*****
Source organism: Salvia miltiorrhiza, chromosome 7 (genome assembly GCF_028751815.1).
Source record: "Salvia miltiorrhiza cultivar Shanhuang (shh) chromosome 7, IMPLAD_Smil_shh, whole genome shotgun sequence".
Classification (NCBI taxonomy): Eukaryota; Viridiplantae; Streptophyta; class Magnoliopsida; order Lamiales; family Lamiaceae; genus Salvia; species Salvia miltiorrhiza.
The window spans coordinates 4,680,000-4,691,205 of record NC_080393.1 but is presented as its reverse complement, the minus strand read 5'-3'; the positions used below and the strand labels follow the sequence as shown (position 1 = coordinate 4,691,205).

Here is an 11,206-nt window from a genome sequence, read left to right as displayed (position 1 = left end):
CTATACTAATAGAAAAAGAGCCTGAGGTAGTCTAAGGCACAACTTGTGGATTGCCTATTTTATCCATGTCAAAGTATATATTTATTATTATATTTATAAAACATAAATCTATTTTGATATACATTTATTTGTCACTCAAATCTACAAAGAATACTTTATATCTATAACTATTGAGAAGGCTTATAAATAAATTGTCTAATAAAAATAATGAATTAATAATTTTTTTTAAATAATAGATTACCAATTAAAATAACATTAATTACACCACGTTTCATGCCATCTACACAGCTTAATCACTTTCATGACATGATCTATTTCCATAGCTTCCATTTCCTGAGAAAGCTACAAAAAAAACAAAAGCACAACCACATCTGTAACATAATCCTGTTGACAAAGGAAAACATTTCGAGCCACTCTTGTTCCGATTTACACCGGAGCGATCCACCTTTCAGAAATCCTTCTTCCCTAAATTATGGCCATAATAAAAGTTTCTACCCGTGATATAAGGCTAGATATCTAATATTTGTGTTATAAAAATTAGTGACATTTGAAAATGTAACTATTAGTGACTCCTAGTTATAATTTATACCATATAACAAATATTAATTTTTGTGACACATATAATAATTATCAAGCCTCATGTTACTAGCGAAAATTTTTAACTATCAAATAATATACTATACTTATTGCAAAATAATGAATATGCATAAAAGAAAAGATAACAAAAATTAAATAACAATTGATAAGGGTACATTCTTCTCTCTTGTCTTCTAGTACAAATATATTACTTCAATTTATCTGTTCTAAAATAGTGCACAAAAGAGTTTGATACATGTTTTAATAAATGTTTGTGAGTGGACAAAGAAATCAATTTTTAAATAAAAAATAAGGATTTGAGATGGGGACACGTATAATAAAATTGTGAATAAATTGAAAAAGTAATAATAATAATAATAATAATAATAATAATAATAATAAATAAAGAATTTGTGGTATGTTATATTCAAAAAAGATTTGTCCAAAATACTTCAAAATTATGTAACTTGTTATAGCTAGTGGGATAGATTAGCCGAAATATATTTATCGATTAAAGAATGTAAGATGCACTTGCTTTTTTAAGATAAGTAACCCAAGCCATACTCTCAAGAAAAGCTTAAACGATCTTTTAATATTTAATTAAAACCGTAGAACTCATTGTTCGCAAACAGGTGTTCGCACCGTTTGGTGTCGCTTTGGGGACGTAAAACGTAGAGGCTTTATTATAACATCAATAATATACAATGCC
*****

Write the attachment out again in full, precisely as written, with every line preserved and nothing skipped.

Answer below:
Source organism: Salvia miltiorrhiza, chromosome 7 (genome assembly GCF_028751815.1).
Source record: "Salvia miltiorrhiza cultivar Shanhuang (shh) chromosome 7, IMPLAD_Smil_shh, whole genome shotgun sequence".
Classification (NCBI taxonomy): Eukaryota; Viridiplantae; Streptophyta; class Magnoliopsida; order Lamiales; family Lamiaceae; genus Salvia; species Salvia miltiorrhiza.
The window spans coordinates 4,680,000-4,691,205 of record NC_080393.1 but is presented as its reverse complement, the minus strand read 5'-3'; the positions used below and the strand labels follow the sequence as shown (position 1 = coordinate 4,691,205).

Here is an 11,206-nt window from a genome sequence, read left to right as displayed (position 1 = left end):
CTATACTAATAGAAAAAGAGCCTGAGGTAGTCTAAGGCACAACTTGTGGATTGCCTATTTTATCCATGTCAAAGTATATATTTATTATTATATTTATAAAACATAAATCTATTTTGATATACATTTATTTGTCACTCAAATCTACAAAGAATACTTTATATCTATAACTATTGAGAAGGCTTATAAATAAATTGTCTAATAAAAATAATGAATTAATAATTTTTTTTAAATAATAGATTACCAATTAAAATAACATTAATTACACCACGTTTCATGCCATCTACACAGCTTAATCACTTTCATGACATGATCTATTTCCATAGCTTCCATTTCCTGAGAAAGCTACAAAAAAAACAAAAGCACAACCACATCTGTAACATAATCCTGTTGACAAAGGAAAACATTTCGAGCCACTCTTGTTCCGATTTACACCGGAGCGATCCACCTTTCAGAAATCCTTCTTCCCTAAATTATGGCCATAATAAAAGTTTCTACCCGTGATATAAGGCTAGATATCTAATATTTGTGTTATAAAAATTAGTGACATTTGAAAATGTAACTATTAGTGACTCCTAGTTATAATTTATACCATATAACAAATATTAATTTTTGTGACACATATAATAATTATCAAGCCTCATGTTACTAGCGAAAATTTTTAACTATCAAATAATATACTATACTTATTGCAAAATAATGAATATGCATAAAAGAAAAGATAACAAAAATTAAATAACAATTGATAAGGGTACATTCTTCTCTCTTGTCTTCTAGTACAAATATATTACTTCAATTTATCTGTTCTAAAATAGTGCACAAAAGAGTTTGATACATGTTTTAATAAATGTTTGTGAGTGGACAAAGAAATCAATTTTTAAATAAAAAATAAGGATTTGAGATGGGGACACGTATAATAAAATTGTGAATAAATTGAAAAAGTAATAATAATAATAATAATAATAATAATAATAATAATAAATAAAGAATTTGTGGTATGTTATATTCAAAAAAGATTTGTCCAAAATACTTCAAAATTATGTAACTTGTTATAGCTAGTGGGATAGATTAGCCGAAATATATTTATCGATTAAAGAATGTAAGATGCACTTGCTTTTTTAAGATAAGTAACCCAAGCCATACTCTCAAGAAAAGCTTAAACGATCTTTTAATATTTAATTAAAACCGTAGAACTCATTGTTCGCAAACAGGTGTTCGCACCGTTTGGTGTCGCTTTGGGGACGTAAAACGTAGAGGCTTTATTATAACATCAATAATATACAATGCC